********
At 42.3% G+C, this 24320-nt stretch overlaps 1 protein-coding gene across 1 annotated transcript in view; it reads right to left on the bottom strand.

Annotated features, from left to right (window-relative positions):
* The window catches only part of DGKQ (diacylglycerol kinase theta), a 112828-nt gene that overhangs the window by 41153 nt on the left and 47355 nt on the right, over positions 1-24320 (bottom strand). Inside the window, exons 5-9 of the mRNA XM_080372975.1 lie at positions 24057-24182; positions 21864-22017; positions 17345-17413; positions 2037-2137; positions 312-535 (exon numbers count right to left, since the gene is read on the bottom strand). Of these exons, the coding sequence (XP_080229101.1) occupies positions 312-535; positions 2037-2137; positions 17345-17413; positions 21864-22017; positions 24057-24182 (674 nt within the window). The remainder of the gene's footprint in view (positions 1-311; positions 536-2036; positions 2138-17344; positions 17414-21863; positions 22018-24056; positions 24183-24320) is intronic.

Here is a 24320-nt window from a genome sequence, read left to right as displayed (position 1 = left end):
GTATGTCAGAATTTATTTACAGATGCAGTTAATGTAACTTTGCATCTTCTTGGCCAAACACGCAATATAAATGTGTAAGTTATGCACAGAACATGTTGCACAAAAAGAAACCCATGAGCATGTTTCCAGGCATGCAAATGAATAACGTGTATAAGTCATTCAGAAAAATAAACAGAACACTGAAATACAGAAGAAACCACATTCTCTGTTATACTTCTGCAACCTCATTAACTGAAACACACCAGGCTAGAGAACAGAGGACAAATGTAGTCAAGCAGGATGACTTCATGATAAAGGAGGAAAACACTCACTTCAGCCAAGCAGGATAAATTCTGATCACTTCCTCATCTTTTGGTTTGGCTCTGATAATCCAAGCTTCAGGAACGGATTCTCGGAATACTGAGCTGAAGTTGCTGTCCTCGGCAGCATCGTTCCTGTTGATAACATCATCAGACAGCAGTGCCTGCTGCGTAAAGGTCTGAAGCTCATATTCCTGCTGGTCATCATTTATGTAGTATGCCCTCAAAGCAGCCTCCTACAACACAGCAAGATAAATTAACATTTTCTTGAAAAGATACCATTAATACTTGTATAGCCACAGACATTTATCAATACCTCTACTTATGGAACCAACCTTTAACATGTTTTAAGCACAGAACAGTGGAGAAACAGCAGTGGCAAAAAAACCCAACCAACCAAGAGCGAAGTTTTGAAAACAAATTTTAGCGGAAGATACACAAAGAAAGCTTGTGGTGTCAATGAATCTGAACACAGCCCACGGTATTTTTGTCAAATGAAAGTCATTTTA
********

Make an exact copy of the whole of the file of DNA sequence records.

At 42.3% G+C, this 24320-nt stretch overlaps 1 protein-coding gene across 1 annotated transcript in view; it reads right to left on the bottom strand.

Annotated features, from left to right (window-relative positions):
* The window catches only part of DGKQ (diacylglycerol kinase theta), a 112828-nt gene that overhangs the window by 41153 nt on the left and 47355 nt on the right, over positions 1-24320 (bottom strand). Inside the window, exons 5-9 of the mRNA XM_080372975.1 lie at positions 24057-24182; positions 21864-22017; positions 17345-17413; positions 2037-2137; positions 312-535 (exon numbers count right to left, since the gene is read on the bottom strand). Of these exons, the coding sequence (XP_080229101.1) occupies positions 312-535; positions 2037-2137; positions 17345-17413; positions 21864-22017; positions 24057-24182 (674 nt within the window). The remainder of the gene's footprint in view (positions 1-311; positions 536-2036; positions 2138-17344; positions 17414-21863; positions 22018-24056; positions 24183-24320) is intronic.

Here is a 24320-nt window from a genome sequence, read left to right as displayed (position 1 = left end):
GTATGTCAGAATTTATTTACAGATGCAGTTAATGTAACTTTGCATCTTCTTGGCCAAACACGCAATATAAATGTGTAAGTTATGCACAGAACATGTTGCACAAAAAGAAACCCATGAGCATGTTTCCAGGCATGCAAATGAATAACGTGTATAAGTCATTCAGAAAAATAAACAGAACACTGAAATACAGAAGAAACCACATTCTCTGTTATACTTCTGCAACCTCATTAACTGAAACACACCAGGCTAGAGAACAGAGGACAAATGTAGTCAAGCAGGATGACTTCATGATAAAGGAGGAAAACACTCACTTCAGCCAAGCAGGATAAATTCTGATCACTTCCTCATCTTTTGGTTTGGCTCTGATAATCCAAGCTTCAGGAACGGATTCTCGGAATACTGAGCTGAAGTTGCTGTCCTCGGCAGCATCGTTCCTGTTGATAACATCATCAGACAGCAGTGCCTGCTGCGTAAAGGTCTGAAGCTCATATTCCTGCTGGTCATCATTTATGTAGTATGCCCTCAAAGCAGCCTCCTACAACACAGCAAGATAAATTAACATTTTCTTGAAAAGATACCATTAATACTTGTATAGCCACAGACATTTATCAATACCTCTACTTATGGAACCAACCTTTAACATGTTTTAAGCACAGAACAGTGGAGAAACAGCAGTGGCAAAAAAACCCAACCAACCAAGAGCGAAGTTTTGAAAACAAATTTTAGCGGAAGATACACAAAGAAAGCTTGTGGTGTCAATGAATCTGAACACAGCCCACGGTATTTTTGTCAAATGAAAGTCATTTTA